Learning Guitar Scales – The Chromatic Scale, Part 1

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For the beginning and intermediate student learning guitar scales, you may be facing a confusing and daunting task. At the outset, you have to ask yourself, why do I want to learn scales? Usually because you want to play lead parts or incorporate more melodic elements to your playing. Scales are far more than solos, and solos are often times more than scales. In fact, the object of acquiring this knowledge should be to increase your general capacity as a guitarist.

Here’s one incredibly simple thing to remember: if you know how to play a D chord for instance, you already know how to play a particular scale called a D major arpeggio, which consists the root, 3rd and 5th tones of the D major scale. When you pick each note of the chord in succession, you’re playing a scale. But let’s not get ahead of ourselves.

Contrary to popular opinion, the first scale any guitarist should learn is neither major nor minor – it’s chromatic. There are at least two good reasons for this argument. First, it promotes all-around finger control and strength. You could theoretically play in any key without ever using your pinky – and a lot of players do just that. But if you watch players like Eddie Van Halen, you’ll see that he uses his left hand pinky – a lot. Learning and playing the chromatic scale without using your pinky is tiresome, awkward and downright stupid. Get onboard with the pinky, and the best way to do that is with the chromatic scale, up and down the fretboard.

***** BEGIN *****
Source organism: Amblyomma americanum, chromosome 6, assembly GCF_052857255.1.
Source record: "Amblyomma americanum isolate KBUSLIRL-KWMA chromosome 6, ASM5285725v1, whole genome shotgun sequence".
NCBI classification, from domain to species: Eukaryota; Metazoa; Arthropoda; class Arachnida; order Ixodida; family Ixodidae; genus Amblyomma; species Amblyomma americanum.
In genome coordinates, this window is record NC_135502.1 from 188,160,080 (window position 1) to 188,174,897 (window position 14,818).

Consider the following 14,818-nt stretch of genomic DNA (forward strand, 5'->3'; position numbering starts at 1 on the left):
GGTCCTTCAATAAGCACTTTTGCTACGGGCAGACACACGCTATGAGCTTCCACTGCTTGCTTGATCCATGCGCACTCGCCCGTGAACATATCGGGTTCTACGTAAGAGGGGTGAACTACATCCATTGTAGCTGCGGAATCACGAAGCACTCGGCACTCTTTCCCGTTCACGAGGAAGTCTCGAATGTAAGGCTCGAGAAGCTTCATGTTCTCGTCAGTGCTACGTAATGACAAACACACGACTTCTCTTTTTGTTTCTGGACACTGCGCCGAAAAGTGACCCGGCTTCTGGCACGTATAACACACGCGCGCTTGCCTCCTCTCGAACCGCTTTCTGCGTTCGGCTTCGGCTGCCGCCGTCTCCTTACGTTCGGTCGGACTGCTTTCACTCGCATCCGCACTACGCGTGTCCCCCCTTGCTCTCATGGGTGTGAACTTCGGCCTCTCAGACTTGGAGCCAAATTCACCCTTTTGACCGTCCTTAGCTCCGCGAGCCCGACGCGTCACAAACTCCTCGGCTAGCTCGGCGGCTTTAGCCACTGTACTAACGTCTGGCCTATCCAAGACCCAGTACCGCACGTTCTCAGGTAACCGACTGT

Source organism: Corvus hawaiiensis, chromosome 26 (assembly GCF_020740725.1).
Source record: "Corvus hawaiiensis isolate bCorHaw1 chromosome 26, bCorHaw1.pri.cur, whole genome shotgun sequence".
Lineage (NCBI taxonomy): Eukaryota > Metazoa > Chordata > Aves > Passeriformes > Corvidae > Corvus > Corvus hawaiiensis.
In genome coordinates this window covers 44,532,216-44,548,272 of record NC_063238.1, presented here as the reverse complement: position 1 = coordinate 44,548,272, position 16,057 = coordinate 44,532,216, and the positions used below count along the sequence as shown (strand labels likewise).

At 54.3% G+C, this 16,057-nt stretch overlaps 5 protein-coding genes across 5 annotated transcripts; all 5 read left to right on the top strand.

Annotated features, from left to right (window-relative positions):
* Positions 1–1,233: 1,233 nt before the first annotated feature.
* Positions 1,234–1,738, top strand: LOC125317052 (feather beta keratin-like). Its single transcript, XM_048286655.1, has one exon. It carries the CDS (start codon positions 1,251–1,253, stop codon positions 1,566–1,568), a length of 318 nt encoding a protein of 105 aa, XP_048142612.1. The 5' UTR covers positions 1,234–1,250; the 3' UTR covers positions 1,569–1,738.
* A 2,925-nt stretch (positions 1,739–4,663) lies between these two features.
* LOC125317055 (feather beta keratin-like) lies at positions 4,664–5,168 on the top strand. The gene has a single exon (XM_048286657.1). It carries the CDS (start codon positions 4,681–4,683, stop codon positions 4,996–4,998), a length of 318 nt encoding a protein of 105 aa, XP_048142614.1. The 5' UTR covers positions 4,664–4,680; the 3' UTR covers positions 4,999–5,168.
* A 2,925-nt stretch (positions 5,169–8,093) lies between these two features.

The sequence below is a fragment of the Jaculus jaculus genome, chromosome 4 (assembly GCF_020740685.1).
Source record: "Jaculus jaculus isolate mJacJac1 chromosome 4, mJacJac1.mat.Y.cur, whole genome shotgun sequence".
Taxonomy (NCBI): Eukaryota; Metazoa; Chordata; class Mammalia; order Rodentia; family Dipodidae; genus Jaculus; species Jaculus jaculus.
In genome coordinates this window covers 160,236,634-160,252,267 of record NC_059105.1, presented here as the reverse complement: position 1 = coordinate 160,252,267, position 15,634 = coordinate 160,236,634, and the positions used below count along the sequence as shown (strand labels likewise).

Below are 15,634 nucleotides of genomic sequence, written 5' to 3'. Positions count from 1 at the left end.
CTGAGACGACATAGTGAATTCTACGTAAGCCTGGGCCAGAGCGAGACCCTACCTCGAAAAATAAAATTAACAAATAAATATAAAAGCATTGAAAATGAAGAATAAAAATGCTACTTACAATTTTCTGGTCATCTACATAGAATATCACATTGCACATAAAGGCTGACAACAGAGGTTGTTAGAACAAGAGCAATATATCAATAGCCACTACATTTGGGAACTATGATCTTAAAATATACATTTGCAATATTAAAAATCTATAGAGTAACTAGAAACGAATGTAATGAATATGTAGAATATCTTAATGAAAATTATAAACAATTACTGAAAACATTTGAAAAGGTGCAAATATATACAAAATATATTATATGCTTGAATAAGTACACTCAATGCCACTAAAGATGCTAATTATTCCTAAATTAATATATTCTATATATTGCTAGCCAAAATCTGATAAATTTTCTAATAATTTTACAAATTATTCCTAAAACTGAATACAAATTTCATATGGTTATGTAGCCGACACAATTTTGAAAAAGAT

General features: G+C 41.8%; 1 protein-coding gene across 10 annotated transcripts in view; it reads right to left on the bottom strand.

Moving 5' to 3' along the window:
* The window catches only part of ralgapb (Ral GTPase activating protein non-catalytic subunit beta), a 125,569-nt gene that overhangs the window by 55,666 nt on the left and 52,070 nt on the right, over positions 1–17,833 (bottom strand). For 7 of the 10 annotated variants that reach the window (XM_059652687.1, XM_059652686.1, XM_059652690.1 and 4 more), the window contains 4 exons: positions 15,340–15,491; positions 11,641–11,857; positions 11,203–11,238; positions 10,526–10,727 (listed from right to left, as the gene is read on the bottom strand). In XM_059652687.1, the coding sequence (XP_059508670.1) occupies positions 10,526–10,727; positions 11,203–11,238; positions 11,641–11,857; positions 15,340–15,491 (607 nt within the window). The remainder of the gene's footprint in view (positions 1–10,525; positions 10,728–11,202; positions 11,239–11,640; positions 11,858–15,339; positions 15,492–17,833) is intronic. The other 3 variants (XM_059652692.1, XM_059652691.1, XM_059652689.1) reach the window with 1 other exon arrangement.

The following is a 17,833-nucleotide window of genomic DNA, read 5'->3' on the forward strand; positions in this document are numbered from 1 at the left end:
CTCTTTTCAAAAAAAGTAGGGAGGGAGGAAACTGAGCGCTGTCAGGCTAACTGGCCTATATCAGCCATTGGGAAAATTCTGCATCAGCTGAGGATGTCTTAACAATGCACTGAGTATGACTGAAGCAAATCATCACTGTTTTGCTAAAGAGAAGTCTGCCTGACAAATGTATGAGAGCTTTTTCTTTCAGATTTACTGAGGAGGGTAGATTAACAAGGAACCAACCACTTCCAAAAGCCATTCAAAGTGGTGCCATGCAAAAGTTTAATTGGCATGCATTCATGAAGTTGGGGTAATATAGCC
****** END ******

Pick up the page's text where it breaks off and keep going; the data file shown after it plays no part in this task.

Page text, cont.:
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Second, learning the chromatic scale first helps you avoid what I call a “key dominant” approach to playing guitar. When you tackle a song that’s in the key of A minor, you may be misled into thinking the whole song is in A minor, meaning only the A minor scale can or should be used in the song. This may in fact be the case, but not so fast, Speed Racer.

Let’s take a quick look at a fairly common chord progression: Am – F major – E7. Now, if you played only the A minor scale over the progression, you could make it sound good, but you’re going to be missing one very critical note: the A flat of E7, which is really what gives the song its character. More often than not, you will rarely ever be playing only one scale in a song.

Check out this cool guitar lesson on CHROMATIC SCALES

By learning and mastering the chromatic scale, your mind and fingers are ready and able to play any note in any position on the fretboard. It also breaks the mold of thinking within the key. With the chromatic scale as your base, it allows you to begin thinking outside of the traditional “Western” seven-tone approach to playing scales.

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